New York State realising the seriousness of his comments is a breath of fresh air in what’s been a ridiculous saga. The whole situation is bad, but at least something good has come of it all.

How Safe Is Your Number - And Nudes - With Facebook Dating?

Where will all the unsolicited dick pics go?

There are no shortage of red flags when it comes to online dating. There are catfish, unicorn hunters, unsolicited dick pics, and endless “haha and then what ;)” messages. That’s all without worrying about whether or not the actual info you give the site is going to be released all over the internet.

Facebook has announced it will be rolling out a new feature in the US called Facebook Dating. It’s a dating site that can be accessed from the main app if you fill out a separate dating profile, then connects you with people based on where you are, preferences you’ve told Facebook about, events you’ve attended, and groups you’re in, amongst other things. You’ll even be able to link your Instagram up to it.

Facebook knows so much about us that I suppose it does make sense that they’d be able to find the best matches for us, but the flip side of the coin is that Facebook doesn’t have a great track record of keeping what they know about us private. The announcement of the Dating rollout came the day after Facebook admitted to accidentally releasing the Facebook IDs and phone numbers of 419 million people. Think about the size of that number for a second. The entire population of Australia is 25 million, and Facebook accidentally released 419 million people’s information. The mind boggles.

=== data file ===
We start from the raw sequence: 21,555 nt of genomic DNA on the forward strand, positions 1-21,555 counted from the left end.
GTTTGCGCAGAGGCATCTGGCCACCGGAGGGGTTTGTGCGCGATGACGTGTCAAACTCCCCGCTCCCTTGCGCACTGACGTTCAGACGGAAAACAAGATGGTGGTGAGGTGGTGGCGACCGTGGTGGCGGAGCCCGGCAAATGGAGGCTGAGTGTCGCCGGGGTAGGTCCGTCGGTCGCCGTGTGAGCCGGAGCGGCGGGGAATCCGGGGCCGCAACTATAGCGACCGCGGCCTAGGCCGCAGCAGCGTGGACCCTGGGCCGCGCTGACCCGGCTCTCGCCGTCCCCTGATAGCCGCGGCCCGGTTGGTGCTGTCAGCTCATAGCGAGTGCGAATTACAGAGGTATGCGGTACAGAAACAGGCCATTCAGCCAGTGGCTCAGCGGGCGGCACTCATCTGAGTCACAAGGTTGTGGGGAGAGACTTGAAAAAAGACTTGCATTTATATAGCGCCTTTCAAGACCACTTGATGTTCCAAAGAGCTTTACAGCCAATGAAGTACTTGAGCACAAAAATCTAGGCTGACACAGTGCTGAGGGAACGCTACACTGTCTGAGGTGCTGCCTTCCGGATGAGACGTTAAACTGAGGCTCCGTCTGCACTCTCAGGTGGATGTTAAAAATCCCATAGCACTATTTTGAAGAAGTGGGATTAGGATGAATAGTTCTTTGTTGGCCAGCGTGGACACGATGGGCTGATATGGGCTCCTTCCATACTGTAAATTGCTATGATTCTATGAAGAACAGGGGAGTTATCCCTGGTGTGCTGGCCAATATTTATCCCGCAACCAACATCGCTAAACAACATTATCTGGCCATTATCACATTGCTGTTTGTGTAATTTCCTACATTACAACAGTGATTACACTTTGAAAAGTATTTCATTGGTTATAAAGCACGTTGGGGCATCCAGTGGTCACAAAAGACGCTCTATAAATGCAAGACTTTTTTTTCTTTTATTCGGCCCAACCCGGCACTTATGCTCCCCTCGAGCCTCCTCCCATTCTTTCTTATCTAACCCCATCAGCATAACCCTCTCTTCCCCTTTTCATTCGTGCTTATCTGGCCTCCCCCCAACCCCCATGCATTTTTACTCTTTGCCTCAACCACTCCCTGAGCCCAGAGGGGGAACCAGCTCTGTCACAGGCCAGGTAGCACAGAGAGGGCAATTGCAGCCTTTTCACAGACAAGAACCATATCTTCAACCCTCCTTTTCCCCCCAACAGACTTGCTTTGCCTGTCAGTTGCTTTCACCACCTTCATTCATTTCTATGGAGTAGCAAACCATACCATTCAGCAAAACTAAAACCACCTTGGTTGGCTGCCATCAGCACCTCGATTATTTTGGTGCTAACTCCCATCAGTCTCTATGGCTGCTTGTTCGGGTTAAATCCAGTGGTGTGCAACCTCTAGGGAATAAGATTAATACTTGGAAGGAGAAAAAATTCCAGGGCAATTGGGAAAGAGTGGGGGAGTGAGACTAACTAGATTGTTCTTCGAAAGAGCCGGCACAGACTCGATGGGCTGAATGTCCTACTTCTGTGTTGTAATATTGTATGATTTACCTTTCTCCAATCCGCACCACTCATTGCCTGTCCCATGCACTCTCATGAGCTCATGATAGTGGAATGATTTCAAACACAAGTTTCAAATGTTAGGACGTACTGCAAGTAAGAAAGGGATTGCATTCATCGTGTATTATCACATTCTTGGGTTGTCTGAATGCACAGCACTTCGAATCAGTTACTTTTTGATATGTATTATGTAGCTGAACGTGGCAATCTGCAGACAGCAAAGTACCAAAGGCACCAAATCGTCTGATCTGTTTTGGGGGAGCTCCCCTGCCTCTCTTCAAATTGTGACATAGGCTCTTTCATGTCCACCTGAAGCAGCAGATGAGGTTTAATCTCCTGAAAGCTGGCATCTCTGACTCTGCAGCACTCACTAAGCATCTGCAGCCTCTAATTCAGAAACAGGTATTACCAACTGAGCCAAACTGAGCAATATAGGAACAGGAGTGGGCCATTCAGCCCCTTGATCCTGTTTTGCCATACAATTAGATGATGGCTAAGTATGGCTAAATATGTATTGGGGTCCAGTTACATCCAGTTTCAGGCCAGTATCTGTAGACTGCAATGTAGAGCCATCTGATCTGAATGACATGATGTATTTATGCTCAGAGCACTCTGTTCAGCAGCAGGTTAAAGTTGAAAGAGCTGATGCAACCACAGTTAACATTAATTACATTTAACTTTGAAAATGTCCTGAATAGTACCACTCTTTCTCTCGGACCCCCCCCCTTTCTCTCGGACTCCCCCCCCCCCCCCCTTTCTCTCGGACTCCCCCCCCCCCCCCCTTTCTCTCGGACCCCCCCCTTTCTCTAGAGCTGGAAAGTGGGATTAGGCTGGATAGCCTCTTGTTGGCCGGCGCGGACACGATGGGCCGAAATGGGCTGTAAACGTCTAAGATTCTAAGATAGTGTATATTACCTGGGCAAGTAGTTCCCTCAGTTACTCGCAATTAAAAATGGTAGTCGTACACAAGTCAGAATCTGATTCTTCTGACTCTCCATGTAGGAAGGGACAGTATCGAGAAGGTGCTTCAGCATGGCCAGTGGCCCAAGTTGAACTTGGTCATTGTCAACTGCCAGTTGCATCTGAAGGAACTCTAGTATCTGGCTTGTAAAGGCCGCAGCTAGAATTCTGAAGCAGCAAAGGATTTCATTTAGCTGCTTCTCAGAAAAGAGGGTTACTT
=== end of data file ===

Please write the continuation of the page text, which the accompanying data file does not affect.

Of course that’s just the most recent breach. There was that time a bug in the system made 14 million people’s private posts public; the time that a hacker got in and compromised 50 million accounts; and then there was the whole Cambridge Analytica mess. And those were all in 2018 alone. 

Facebook Dating is going to have a feature called “Secret Crush” (side note: that name makes my skin crawl) that allows you to allocate up to nine people as a secret crush. Those people won’t know they’re your crush unless they also nominate you as a secret crush of theirs. If we can’t trust Facebook with our phone numbers, why should we trust them to keep our crushes secret?

Maybe it’s not fair to pin all these concerns on Facebook. Other dating websites have certainly had their fair share of security breaches, and by definition dating sites have some pretty personal info. Lest we forget the Ashley Madison leaks.

When Judith Duportail, a reporter for The Guardian, requested that Tinder send her all of her data, she got far more than she expected:

“Some 800 pages came back containing information such as my Facebook ‘likes’, links to where my Instagram photos would have been had I not previously deleted the associated account, my education, the age-rank of men I was interested in, how many Facebook friends I had, when and where every online conversation with every single one of my matches happened … the list goes on.”

It’s a scary amount of info, and they probably have a similar amount of data on you and I. And the best part is that Tinder’s very own privacy policy says:

“Although we take steps to secure your information, we do not promise, and you should not expect, that your personal information, chats, or other communications will always remain secure.”

At least they’re honest. 

Unfortunately garbage security is just a part of being on the internet these days, so for now add “it will stay in my data forever” to the list of reasons not to send an unsolicited dick pic.